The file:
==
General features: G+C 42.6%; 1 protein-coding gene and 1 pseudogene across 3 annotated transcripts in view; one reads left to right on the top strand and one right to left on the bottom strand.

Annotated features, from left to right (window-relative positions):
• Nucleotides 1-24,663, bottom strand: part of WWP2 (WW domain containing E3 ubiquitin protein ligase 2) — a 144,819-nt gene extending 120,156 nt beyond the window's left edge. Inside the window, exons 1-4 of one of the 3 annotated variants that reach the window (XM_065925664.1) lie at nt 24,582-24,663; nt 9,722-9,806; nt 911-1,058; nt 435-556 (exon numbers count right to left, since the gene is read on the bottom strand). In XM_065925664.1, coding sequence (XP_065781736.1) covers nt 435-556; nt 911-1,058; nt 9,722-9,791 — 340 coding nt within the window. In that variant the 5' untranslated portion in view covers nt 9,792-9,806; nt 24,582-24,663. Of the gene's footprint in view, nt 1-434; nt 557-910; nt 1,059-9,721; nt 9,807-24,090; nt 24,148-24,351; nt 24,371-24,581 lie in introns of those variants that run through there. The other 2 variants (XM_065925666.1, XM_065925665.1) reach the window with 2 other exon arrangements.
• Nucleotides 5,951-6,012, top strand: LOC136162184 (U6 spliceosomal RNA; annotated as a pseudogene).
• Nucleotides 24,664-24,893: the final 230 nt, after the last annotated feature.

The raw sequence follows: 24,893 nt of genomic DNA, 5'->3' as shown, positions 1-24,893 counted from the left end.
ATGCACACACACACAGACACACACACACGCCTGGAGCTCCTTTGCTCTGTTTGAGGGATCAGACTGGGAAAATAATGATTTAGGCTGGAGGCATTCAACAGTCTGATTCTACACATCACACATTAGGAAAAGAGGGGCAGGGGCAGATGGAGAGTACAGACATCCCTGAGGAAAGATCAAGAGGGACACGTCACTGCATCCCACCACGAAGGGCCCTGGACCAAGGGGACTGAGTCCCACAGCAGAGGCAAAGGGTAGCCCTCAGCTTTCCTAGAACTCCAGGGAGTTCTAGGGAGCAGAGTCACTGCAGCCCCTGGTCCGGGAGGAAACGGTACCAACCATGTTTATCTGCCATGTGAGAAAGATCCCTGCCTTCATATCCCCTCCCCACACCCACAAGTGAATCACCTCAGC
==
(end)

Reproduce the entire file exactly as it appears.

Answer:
General features: G+C 42.6%; 1 protein-coding gene and 1 pseudogene across 3 annotated transcripts in view; one reads left to right on the top strand and one right to left on the bottom strand.

Annotated features, from left to right (window-relative positions):
• Nucleotides 1-24,663, bottom strand: part of WWP2 (WW domain containing E3 ubiquitin protein ligase 2) — a 144,819-nt gene extending 120,156 nt beyond the window's left edge. Inside the window, exons 1-4 of one of the 3 annotated variants that reach the window (XM_065925664.1) lie at nt 24,582-24,663; nt 9,722-9,806; nt 911-1,058; nt 435-556 (exon numbers count right to left, since the gene is read on the bottom strand). In XM_065925664.1, coding sequence (XP_065781736.1) covers nt 435-556; nt 911-1,058; nt 9,722-9,791 — 340 coding nt within the window. In that variant the 5' untranslated portion in view covers nt 9,792-9,806; nt 24,582-24,663. Of the gene's footprint in view, nt 1-434; nt 557-910; nt 1,059-9,721; nt 9,807-24,090; nt 24,148-24,351; nt 24,371-24,581 lie in introns of those variants that run through there. The other 2 variants (XM_065925666.1, XM_065925665.1) reach the window with 2 other exon arrangements.
• Nucleotides 5,951-6,012, top strand: LOC136162184 (U6 spliceosomal RNA; annotated as a pseudogene).
• Nucleotides 24,664-24,893: the final 230 nt, after the last annotated feature.

The raw sequence follows: 24,893 nt of genomic DNA, 5'->3' as shown, positions 1-24,893 counted from the left end.
ATGCACACACACACAGACACACACACACGCCTGGAGCTCCTTTGCTCTGTTTGAGGGATCAGACTGGGAAAATAATGATTTAGGCTGGAGGCATTCAACAGTCTGATTCTACACATCACACATTAGGAAAAGAGGGGCAGGGGCAGATGGAGAGTACAGACATCCCTGAGGAAAGATCAAGAGGGACACGTCACTGCATCCCACCACGAAGGGCCCTGGACCAAGGGGACTGAGTCCCACAGCAGAGGCAAAGGGTAGCCCTCAGCTTTCCTAGAACTCCAGGGAGTTCTAGGGAGCAGAGTCACTGCAGCCCCTGGTCCGGGAGGAAACGGTACCAACCATGTTTATCTGCCATGTGAGAAAGATCCCTGCCTTCATATCCCCTCCCCACACCCACAAGTGAATCACCTCAGC